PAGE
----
To Schedule, or Not to Schedule? Finding a balance between scheduled and spontaneous social media marketing

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Tick TockOne of Gremln’s most popular features is the message scheduler, which lets you set up your social media messages to post at a designated point in the future. The reason for its popularity is simple; time is an incredibly important (and finite) resource, and the more of it you can save, the better. We’ve heard it mentioned once or twice that time is money—which makes Gremln’s scheduler a tool that saves you a little of both.

Setting up your social media messages in advance saves you the time of logging in and posting them, one by one, at the best times for social media interaction. Heck, Gremln even has a bulk schedule tool that lets you upload and schedule an entire month’s worth (or, dare we say it, year’s worth) of tweets and posts with just a few clicks of the mouse.

Which leads to a very important question that we get asked pretty often. We make it possible to schedule all of your social media posts–but how many should you schedule?

There are two big characteristics that set social media apart from traditional media as a marketing tool; social media is interactive, and it’s immediate. Social networks make it possible for fans and customers to engage directly with business representatives, and they allow companies to post new content in an extremely timely fashion. Social media users have come to expect this timely, interactive content, so it’s an important part of any social strategy. Posting to your social networks solely by schedule removes the timeliness from your messages, and it generally means you’re not responding to fans who are engaging with you based on those scheduled messages.

On one hand, you have a big savings of time and money. On the other hand, you have social engagement. Both hands are important to your brand’s social strategy. So where do you find the balance?

You’ll find a lot of varying opinions on this—some say you should have a 1/3-scheduled-to-2/3-spontaneous ratio, others say the split should be 50/50—but the fact is, it really depends on you and the communications strategy that’s right for your company. Maybe you thrive on constant interaction, and your number of scheduled posts is extremely small, or even nonexistent. Or maybe you’ve had proven success with a rigorous content calendar, and your fans know to expect “Guess the Flavor Mondays” and “Fun Fact Fridays.” You know your followers respond favorably to these traditions, and you can schedule 80% of your messages to fit your weekly content calendar.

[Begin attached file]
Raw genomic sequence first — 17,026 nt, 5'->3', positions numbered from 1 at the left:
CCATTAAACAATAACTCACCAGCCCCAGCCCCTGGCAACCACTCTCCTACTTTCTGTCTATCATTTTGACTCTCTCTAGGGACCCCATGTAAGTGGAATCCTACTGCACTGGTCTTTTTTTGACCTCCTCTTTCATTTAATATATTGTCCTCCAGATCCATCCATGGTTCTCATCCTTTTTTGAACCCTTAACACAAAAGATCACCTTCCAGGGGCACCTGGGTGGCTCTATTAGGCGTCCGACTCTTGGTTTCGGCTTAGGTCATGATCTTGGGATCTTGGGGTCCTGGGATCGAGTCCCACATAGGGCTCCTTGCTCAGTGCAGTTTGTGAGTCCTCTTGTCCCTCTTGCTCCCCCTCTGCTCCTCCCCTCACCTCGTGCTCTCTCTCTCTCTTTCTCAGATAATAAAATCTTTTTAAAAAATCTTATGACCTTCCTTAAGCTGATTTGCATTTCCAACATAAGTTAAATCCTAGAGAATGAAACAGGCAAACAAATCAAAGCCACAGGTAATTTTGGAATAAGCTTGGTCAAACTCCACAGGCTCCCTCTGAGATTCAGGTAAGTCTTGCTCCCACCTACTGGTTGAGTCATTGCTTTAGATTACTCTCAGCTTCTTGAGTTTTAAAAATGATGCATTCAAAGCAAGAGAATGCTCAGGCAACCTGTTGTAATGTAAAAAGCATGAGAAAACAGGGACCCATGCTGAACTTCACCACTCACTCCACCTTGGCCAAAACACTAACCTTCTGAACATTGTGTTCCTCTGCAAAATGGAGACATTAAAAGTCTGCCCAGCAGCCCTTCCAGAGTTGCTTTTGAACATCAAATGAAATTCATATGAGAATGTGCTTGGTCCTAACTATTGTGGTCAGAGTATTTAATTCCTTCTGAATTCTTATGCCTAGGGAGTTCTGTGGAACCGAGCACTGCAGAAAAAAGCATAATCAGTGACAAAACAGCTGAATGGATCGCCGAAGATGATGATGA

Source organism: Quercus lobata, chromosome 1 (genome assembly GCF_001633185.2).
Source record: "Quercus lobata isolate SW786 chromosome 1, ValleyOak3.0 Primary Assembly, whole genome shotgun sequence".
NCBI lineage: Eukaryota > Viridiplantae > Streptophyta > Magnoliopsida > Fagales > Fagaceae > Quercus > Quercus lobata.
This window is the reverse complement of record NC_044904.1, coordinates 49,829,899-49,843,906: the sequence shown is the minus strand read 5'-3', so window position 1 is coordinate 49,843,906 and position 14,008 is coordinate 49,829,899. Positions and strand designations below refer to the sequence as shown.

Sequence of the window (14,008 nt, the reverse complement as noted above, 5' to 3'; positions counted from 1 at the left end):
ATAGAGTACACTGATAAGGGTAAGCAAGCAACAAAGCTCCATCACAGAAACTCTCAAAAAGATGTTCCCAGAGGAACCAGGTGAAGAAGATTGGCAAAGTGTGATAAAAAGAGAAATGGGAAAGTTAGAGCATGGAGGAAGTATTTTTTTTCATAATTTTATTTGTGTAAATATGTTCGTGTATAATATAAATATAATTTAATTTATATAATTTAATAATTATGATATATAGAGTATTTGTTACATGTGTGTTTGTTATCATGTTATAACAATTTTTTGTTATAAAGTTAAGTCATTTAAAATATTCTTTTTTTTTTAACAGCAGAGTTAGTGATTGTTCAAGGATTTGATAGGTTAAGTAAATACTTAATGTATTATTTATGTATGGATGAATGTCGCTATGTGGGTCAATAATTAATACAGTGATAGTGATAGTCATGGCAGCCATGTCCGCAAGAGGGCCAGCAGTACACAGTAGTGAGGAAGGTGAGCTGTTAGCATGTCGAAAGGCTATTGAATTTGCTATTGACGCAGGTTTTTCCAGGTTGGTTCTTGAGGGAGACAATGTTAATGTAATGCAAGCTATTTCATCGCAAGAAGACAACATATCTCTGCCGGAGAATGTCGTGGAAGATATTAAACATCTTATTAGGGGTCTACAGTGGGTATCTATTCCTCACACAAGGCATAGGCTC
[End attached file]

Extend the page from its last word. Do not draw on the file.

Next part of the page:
Ultimately, it’s not the scheduled-to-non-scheduled ratio that matters; it’s your understanding of how both scheduled and spontaneous messages work, and how they can work together to help you build a better brand. There will always be a need for the immediate, “breaking news” style of posts, and there will always be posts you can set up in advance. But businesses operate dynamically, which means the balance between these two kinds of posts is ever shifting. Working toward a suggested ratio rather than posting the content that fits your brand can actually end up doing more harm than good, as you try to shoehorn spontaneous content that isn’t a great fit with your strategies, or as you struggle to find more content to schedule for next month. Your social strategies should be as dynamic as your business.

One of the best ways to keep a healthy ebb and flow of your scheduled-to-non-scheduled ratio is by keeping in mind that no matter how many messages you schedule in advance, it’s important not to view them as “set up and done.” Even though you’ve scheduled your posts and saved yourself some time by doing so, you should be prepared to interact with your fans and followers if and when they respond to those scheduled posts. Sometimes you’ll get a lot of interactions, and your number of spontaneous posts will go up. Sometimes you’ll get little or no interaction, and the number will go down. By preparing for spontaneity as part of your schedule, your ratio will find its own, natural equilibrium.

What’s important isn’t the numbers; what’s important is to listen to your fans and followers and strive to post the content that appeals tot hem the most. This strategy will lead some marketers toward a schedule-heavy social media plan, while others will wind up taking a highly spontaneous route. But don’t be afraid to experiment with scheduled and spontaneous messaging. A good mix will make your social strategies more dynamic and, ultimately, more successful.

 

 

 

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